Unfortunately, the one thing missing from the book is charm. As insane as the MONTY PYTHON crew were, or THE MIGHTY BOOSH (who I also just frick'n love) are, they still all come accross as likable people--even the jerks. The Professor, however, is not very likeable and is often just a complete dick for no reason at all--unlike, say, BLACKADDER, who is also a complete dick, yet also sympathetic in his childish desires. His crew, Tilly (the hot Polynesian super genius), Banjo (the grizzly bear in a mecha) and Wiffles (the ninja butler) are little more than window dressing. So far their absurdity is more important than their character, and that is probably the best way to describe this book--absurd.

On the surface, the artwork is very cute and cartoony and fits well with the stories. To a degree it's hard to imagine these characters any other way. Its weakness is storytelling. At worst I had to stare at a few pages trying to figure out what had occurred. Usually, it's just inelegant and not telling the story in the best possible way. One concept that is always being talked about in animation (on a good production, mind you) is 'plus-ing' the material. From script to screen, each person who touches the project should be improving upon (and not changing) the efforts of the last person. So a script should be great, the re-write even better, the story boards better still, the layouts even more awesome, etc, etc. This is something a comic book artist should do as well: don't just draw panels, make the story better.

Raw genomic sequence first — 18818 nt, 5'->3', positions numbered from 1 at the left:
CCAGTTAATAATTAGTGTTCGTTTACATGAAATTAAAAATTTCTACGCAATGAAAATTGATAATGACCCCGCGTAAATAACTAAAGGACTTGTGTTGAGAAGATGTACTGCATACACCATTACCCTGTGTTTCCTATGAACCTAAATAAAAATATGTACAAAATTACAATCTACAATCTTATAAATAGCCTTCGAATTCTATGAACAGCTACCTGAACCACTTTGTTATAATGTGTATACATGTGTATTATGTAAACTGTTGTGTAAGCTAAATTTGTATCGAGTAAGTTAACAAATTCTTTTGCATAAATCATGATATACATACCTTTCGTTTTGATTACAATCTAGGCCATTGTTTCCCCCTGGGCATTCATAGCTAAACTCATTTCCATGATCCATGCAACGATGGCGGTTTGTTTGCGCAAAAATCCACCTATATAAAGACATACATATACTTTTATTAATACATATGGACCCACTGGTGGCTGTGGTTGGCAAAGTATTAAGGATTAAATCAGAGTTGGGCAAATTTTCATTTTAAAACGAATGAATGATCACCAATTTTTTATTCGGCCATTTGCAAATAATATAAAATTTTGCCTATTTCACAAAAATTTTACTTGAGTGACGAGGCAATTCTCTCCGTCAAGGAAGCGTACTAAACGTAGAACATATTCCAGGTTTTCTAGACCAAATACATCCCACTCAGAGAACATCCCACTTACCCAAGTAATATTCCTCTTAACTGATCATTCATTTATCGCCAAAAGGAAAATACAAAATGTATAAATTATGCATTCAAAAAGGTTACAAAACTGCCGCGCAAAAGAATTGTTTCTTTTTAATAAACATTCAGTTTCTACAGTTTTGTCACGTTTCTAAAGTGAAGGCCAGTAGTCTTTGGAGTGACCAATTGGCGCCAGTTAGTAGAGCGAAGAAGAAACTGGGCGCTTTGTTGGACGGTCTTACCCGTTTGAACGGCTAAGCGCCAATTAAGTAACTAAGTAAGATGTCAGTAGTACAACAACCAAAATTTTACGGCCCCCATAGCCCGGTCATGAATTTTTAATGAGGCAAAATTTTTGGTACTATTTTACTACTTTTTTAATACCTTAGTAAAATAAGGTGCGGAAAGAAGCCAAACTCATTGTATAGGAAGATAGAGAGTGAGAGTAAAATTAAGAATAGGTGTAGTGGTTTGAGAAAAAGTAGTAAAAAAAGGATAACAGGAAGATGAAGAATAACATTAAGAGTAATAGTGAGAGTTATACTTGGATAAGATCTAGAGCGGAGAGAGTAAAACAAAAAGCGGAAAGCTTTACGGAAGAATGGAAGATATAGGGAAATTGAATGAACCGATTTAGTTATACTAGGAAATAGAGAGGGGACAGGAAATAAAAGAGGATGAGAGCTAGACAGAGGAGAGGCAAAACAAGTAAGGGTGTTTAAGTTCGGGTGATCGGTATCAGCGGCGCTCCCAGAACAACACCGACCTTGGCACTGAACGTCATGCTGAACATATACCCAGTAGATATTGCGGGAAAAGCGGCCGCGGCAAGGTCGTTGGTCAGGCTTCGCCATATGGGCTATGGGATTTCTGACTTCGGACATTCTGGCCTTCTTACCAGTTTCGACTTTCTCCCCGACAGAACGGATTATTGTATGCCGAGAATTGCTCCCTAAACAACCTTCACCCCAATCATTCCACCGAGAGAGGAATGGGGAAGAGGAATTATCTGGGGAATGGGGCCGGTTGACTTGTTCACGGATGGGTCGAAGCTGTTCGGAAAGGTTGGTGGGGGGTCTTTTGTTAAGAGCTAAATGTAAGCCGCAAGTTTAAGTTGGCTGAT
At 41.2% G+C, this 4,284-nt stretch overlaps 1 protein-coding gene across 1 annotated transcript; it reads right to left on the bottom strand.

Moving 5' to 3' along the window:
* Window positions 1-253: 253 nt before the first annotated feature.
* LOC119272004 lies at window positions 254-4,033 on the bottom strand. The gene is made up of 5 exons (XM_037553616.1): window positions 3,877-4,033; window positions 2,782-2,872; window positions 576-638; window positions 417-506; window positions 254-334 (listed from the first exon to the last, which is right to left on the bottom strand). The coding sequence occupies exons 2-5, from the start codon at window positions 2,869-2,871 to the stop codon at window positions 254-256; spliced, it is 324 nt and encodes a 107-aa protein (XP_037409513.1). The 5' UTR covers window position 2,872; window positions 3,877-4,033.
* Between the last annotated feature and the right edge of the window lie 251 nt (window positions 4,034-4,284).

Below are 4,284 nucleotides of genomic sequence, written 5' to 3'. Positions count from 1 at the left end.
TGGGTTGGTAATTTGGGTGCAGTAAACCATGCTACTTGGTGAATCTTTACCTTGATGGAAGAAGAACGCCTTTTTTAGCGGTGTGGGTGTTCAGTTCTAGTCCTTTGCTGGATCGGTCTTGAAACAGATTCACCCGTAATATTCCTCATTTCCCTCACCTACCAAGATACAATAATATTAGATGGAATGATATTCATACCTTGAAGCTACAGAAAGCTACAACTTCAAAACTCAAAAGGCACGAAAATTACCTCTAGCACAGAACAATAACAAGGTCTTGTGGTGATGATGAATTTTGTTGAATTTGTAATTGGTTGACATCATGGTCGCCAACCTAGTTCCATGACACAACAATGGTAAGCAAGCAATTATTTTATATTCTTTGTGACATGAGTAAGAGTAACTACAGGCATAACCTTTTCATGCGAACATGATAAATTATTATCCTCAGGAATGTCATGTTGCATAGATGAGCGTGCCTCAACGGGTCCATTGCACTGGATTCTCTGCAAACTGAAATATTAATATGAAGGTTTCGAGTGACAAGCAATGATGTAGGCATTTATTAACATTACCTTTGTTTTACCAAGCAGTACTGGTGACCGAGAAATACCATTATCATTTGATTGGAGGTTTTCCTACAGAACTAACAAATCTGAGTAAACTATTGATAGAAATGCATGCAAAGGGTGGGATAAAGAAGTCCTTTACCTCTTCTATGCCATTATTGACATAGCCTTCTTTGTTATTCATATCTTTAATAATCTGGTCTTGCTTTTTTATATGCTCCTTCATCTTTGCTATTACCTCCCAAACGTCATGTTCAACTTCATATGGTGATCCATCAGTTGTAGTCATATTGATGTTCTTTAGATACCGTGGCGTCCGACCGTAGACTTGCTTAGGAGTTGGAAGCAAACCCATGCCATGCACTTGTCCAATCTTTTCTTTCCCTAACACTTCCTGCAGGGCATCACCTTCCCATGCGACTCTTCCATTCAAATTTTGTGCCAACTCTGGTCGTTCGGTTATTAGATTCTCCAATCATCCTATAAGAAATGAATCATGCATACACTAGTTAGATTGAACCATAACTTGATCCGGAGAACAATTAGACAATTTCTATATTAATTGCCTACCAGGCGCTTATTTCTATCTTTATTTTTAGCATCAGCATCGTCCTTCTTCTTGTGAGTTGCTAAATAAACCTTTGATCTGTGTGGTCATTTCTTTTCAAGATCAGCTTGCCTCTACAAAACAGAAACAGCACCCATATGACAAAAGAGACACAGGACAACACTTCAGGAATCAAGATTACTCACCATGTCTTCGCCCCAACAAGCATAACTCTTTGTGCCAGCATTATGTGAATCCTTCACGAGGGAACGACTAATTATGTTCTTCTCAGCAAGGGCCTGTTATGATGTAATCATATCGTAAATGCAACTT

If you enjoy off the wall things just for the sake of them being off the wall, then this is your book, my friend! For myself, I'd like to see Tallerman work on getting his characters as charming as I'm sure he wants them to be and for Molesworth to work towards story more than gag (which will only improve the gags, I might add, and did). So what does ENDANGERED WEAPON B mean? I'm not sure, but I'm pretty sure it means the same thing MONTY PYTHON and THE MIGHTY BOOSH mean. That, again, is probably a good way to describe this book.


Writers: Scott and David Tipton
Artist: John Ridgway
Publisher: IDW Publishing
Reviewer: Corey Michael Dalton

I've always had a soft spot for Colin Baker's Sixth Doctor. Maybe it's the underdog syndrome speaking, but I feel like he got a raw deal from the heads of the BBC when they prematurely ended his short tenure back in 1986. Yes, his multicolored coat was so loud that even Joseph would have dismissed it as tacky and that blond 'fro was an unfortunate choice, but his prickly demeanor and unstable personality intrigued me. In any case, this issue of DOCTOR WHO: PRISONERS OF TIME hit all the right buttons for me: it played into my not-so-secret liking for the Sixth Doctor, told an imaginative stand-alone story with a couple of surprise villains, and, most importantly, finally moved the overarching storyline of this year-long, 12-issue miniseries forward. Taken as a whole, it's my favorite issue of the series so far.